Book Review: Double Jump by Jason Glaser
Jeremy Chin didn’t notice anything odd about his world until the day it was destroyed by a sparkling dust dumped from an airship. He dives into a swimming pool, and blacks out. When he awakens in a hospital, Jeremy appears to be in a different world altogether. He’s quickly recruited by Steel Serpent, a genetically enhanced soldier with a penchant for hiding in cardboard boxes, and Xartus, a snarky white mage (healer.)
In between deadly encounters, Jeremy learns that he is now in a place called the Lattice which was cobbled together from other destroyed worlds and which seems to run on video game logic. As he gains other allies and develops strange new powers, Jeremy slowly begins to grasp what the enemy who destroyed his world is up to. Can he learn the secret of the double jump before it’s too late?
This is indeed a tribute to a certain generation of video games, and many young adults will be able to tell who and what the various characters were inspired by. The “world inspired by mashing together other fictional worlds” setting is one I’ve seen before (In this particular case, most recently in Wreck-It Ralph) , but it’s fairly well-thought-out here.
Jeremy is very much “the Chosen One”; events (and possibly the universe) revolve around him, he manifests new awesome powers as the plot demands, and he seems to break the local rules of physics. Mind, this is a fairly common thing in video games, as the story points out. He also seems to be remarkably unaffected emotionally by the destruction of his world. Admittedly, the non-stop action doesn’t give him much time to think about that, and there are flashbacks that partially explain his numbness, but I hope that the inevitable sequel will have him dealing with the aftermath more fully.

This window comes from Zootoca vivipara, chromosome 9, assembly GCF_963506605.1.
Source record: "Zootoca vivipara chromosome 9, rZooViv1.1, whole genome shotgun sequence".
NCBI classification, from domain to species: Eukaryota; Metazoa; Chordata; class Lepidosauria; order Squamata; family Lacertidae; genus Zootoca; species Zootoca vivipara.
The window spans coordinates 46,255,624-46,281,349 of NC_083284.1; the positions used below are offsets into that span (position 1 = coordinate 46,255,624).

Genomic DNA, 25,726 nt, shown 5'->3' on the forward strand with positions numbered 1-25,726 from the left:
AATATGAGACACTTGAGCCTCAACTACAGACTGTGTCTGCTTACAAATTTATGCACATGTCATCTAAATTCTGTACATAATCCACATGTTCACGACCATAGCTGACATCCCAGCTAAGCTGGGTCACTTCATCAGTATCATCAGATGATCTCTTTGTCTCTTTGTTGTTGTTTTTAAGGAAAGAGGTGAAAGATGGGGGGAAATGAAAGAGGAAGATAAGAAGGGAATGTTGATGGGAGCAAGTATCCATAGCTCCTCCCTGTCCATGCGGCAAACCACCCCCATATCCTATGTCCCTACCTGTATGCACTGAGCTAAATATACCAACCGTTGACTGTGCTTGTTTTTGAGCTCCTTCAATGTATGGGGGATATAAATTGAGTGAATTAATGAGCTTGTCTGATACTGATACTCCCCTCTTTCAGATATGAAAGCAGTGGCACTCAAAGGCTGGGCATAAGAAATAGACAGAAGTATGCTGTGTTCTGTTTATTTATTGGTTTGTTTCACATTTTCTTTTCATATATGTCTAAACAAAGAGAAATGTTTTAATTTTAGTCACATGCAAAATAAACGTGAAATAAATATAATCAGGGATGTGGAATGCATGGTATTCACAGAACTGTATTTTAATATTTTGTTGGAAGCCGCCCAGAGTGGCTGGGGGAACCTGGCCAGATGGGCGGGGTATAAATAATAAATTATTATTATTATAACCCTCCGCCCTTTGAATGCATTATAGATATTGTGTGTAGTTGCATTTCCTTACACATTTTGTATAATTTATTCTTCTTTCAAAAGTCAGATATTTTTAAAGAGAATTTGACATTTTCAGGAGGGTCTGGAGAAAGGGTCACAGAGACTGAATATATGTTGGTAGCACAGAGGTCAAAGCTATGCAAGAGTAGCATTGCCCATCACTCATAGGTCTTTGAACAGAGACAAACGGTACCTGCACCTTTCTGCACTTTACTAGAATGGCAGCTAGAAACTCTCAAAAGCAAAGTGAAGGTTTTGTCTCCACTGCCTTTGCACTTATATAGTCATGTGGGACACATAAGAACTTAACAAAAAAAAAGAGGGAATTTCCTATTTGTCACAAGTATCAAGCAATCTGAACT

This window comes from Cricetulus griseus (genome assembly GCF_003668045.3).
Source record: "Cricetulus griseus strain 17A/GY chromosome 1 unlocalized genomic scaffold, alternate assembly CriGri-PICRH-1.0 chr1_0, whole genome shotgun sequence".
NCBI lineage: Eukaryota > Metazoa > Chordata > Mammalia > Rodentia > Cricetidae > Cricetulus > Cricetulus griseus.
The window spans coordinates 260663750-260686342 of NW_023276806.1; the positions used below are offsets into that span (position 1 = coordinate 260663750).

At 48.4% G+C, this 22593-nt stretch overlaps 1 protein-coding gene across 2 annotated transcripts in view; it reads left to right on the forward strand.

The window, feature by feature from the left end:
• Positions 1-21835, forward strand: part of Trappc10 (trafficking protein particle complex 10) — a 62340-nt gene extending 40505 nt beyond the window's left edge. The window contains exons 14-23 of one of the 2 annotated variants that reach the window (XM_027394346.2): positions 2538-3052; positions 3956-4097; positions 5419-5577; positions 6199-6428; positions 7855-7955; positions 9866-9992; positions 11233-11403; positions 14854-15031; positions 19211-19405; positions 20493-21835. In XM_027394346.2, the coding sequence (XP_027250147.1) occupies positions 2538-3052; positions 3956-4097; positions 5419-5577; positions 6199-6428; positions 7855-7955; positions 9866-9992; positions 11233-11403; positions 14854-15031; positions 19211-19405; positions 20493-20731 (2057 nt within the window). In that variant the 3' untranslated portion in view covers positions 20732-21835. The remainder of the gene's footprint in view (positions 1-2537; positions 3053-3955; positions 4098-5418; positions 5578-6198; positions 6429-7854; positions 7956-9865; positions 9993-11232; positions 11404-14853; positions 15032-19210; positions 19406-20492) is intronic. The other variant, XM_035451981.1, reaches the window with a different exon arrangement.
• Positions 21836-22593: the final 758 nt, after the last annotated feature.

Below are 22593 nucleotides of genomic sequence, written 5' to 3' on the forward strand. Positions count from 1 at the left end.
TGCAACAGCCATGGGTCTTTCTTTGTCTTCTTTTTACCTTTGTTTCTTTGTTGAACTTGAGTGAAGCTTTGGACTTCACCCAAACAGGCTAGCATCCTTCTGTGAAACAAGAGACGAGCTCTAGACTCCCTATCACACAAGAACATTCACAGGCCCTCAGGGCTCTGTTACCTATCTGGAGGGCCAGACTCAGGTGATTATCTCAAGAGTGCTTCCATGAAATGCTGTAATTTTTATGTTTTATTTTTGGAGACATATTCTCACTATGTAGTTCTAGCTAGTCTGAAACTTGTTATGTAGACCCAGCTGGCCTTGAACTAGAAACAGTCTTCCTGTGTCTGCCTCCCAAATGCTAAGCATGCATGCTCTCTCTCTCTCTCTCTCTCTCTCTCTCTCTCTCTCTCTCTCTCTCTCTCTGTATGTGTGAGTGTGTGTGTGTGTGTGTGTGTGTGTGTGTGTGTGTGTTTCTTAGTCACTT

The flashbacks are perhaps the most innovative aspect of the book; Jeremy’s memories are not internally consistent, something he realizes towards the end of the story. Indeed, they suggest that the events are not necessarily taking place in “reality” in the physical sense. I should mention for those who are easily triggered that suicide is a part of the story.
One aspect of the Lattice that may be problematic for some readers is the “Nons.” There are less than ten thousand freewilled beings in the universe; the rest are automatons that blindly repeat actions and bestow quests. The “heroes” have long since learned not to care about Nons since the quests are often dangerous and after a while the rewards are not worth it. Jeremy has not learned this lesson yet, and does help out a few Nons…who know his name. Hmm….
The female characters are depicted as competent, but there are some digs at the impractical costumes foisted on them in video games. One, Min, is engaged in intensive study of the “Engine” (the rules that drive the Lattice) in an effort to overcome the embarrassing nature of her powers.
The suicide and some rough language may make this book unsuitable for younger or more sensitive readers; otherwise it should be okay for junior high on up. (A scene involving Min would boost the rating to an “R” if it were visual.)
I am pleased to say that though this book was self-published, it looks good and has no memorable typos. Recommended for video game fans and former video game fans.